Analyses were based on annual prescription of antidepressants over a 7-year observation window. The year of DP granting (ie, 2009 or 2010) was defined as time point ‘t0’ and the 3 years of observation for both before and after DP granting year comprised t-3 to t-1 and t+1 to t+3, respectively. To begin with, the between-cohort differences in annual prescription of antidepressants, sociodemographic and healthcare characteristics were assessed by χ2 test, and by Kruskal-Wallis test and trend test across ordered groups for ordered categorical variables (age, education and amount of days with unemployment benefit during the year preceding DP). Estimated annual prevalence of antidepressant prescriptions with 95% CIs were assessed during the 3 years before, DP granting year and 3 years after DP. Hereby, repeated measure logistic regression analysis with a generalised estimating equations (GEE) method and autoregressive correlation structure were used. As GEE is sensitive to missing information in the fixed variables, individuals with missing information on sociodemographics, 11 in ‘Country of birth’ and 882 in ‘Education in years at baseline’ were merged into categories ‘Rest of the world’ and ‘Low education’, respectively. Crude and multivariable analyses were carried out. Both estimated annual prevalence and ORs with 95% CIs were computed first adjusting for age and sex. Then, we adjusted the models for age, sex, education, place of residence, country of birth, family situation, previous unemployment and any previous inpatient or specialised outpatient care (yes/no) due to their known association with both DP and use of antidepressants.2 18 To consider duration of treatment by frequency of prescription of antidepressants, we ran sensitivity analyses to see if expanding our measure to include more than one annual prescription of antidepressants (ie, an individual receiving more than one prescription per a year) would influence our results. For estimated annual prevalence, this resulted in slight increase as expected although the trajectories across time points and DP diagnostic groups remained the same. The likelihood of antidepressant prescription retained the magnitude and direction across time and DP diagnostic groups. Hence, we chose not to present the results. Analyses regarding ORs related to DP due to back pain were stratified by previous healthcare (inpatient or specialised outpatient care) due to any diagnoses. All the analyses were performed using V.20 of the SPSS statistical software.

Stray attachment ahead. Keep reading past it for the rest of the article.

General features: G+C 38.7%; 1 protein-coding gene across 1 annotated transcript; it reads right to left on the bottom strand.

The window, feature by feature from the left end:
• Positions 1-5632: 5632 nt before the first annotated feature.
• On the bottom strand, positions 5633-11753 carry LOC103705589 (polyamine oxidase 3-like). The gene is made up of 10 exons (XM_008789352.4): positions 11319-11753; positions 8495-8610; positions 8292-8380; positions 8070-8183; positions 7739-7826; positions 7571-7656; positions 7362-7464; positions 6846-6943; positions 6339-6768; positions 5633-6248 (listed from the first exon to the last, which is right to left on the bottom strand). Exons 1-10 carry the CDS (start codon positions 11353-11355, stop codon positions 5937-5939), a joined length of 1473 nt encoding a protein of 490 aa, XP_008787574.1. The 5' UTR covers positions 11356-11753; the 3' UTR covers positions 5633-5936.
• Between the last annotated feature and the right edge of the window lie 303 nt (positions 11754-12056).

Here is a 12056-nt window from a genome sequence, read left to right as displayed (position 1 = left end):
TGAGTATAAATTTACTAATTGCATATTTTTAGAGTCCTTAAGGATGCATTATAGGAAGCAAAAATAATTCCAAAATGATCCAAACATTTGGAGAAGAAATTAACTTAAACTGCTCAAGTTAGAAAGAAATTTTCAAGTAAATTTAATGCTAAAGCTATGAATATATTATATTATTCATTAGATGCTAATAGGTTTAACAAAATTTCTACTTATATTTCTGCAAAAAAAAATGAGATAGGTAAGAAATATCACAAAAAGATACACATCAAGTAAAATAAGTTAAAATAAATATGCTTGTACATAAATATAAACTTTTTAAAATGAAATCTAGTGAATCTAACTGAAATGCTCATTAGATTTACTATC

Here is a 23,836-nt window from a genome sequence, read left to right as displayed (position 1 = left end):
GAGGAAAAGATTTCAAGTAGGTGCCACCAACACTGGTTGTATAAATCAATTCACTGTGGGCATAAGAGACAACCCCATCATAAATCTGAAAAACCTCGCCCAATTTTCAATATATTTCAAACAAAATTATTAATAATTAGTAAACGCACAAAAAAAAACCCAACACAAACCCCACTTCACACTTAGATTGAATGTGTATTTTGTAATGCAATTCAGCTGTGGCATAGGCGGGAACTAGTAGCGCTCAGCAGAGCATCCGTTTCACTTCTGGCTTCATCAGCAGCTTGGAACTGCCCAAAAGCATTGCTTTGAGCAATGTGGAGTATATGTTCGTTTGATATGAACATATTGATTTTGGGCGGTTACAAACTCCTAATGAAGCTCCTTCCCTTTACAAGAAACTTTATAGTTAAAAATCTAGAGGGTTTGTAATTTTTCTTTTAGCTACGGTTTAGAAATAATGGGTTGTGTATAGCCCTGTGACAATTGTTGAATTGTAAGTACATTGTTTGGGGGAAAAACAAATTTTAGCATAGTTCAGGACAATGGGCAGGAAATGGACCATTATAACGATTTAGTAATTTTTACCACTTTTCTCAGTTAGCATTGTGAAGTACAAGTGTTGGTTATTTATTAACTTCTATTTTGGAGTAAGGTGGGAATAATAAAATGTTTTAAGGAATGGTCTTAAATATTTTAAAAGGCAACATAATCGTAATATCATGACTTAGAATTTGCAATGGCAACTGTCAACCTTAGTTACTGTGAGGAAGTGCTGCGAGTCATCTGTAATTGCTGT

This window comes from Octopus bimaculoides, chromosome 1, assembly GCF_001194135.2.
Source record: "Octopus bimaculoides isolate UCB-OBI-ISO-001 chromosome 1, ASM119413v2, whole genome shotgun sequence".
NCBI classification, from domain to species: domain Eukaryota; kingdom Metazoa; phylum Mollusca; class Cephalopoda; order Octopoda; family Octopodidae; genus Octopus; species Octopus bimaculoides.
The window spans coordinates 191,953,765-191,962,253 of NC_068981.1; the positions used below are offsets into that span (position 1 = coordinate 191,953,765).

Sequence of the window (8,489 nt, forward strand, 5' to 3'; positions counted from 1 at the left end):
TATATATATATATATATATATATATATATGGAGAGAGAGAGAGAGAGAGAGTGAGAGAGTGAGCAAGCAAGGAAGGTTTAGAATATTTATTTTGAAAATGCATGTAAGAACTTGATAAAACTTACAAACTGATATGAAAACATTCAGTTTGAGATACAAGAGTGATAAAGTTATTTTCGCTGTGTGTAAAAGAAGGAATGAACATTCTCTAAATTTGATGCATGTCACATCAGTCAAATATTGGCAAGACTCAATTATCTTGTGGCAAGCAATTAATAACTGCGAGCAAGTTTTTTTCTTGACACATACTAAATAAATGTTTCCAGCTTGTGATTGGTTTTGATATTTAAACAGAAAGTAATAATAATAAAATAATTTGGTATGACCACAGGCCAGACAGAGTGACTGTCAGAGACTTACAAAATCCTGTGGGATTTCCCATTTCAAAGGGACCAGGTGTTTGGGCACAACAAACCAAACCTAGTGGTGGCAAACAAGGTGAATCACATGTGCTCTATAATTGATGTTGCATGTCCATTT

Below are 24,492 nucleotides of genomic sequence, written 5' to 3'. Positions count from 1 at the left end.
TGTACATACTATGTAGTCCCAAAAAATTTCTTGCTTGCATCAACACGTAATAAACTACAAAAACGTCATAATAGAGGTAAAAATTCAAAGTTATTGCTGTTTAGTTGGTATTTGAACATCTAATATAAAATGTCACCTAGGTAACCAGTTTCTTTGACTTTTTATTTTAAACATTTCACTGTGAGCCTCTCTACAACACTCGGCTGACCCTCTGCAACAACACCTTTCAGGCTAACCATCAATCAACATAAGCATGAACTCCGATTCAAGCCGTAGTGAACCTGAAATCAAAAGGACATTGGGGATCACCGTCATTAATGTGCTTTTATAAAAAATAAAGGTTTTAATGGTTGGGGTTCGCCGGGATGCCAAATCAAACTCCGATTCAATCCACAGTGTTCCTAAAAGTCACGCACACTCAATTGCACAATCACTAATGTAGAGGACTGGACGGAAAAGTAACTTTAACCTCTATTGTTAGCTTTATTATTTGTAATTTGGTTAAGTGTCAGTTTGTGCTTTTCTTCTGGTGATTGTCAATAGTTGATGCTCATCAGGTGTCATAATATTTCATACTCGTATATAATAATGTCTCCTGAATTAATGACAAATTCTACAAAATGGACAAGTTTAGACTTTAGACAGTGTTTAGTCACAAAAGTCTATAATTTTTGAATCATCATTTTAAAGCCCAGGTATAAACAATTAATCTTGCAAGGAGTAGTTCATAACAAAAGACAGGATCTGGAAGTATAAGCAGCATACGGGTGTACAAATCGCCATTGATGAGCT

In 2009–2010, 17 368 individuals were granted DP due to back pain, other musculoskeletal or due to other somatic diagnoses in Sweden (table 1). The frequencies of DP due to back pain and due to other somatic diagnoses were similar across gender, but those who had DP due to musculoskeletal diagnoses were more often women (69%) than men (31%). In all diagnostic groups, those between 55 and 64 years formed the largest proportions of individuals with granted DPs. The proportions of persons 18–24 years of age was 1% in DP due to back pain and 2% in DP due to musculoskeletal diagnoses, but highest (16%) in DP due to somatic diagnoses. Prescription of antidepressants differed between the DP diagnostic groups before (p≤0.001) and during (p=0.032) the DP grant, but not after DP. Education, family situation, area of residence, country of birth or amount of lost working days due to unemployment differed between the DP diagnostic groups (p<0.001).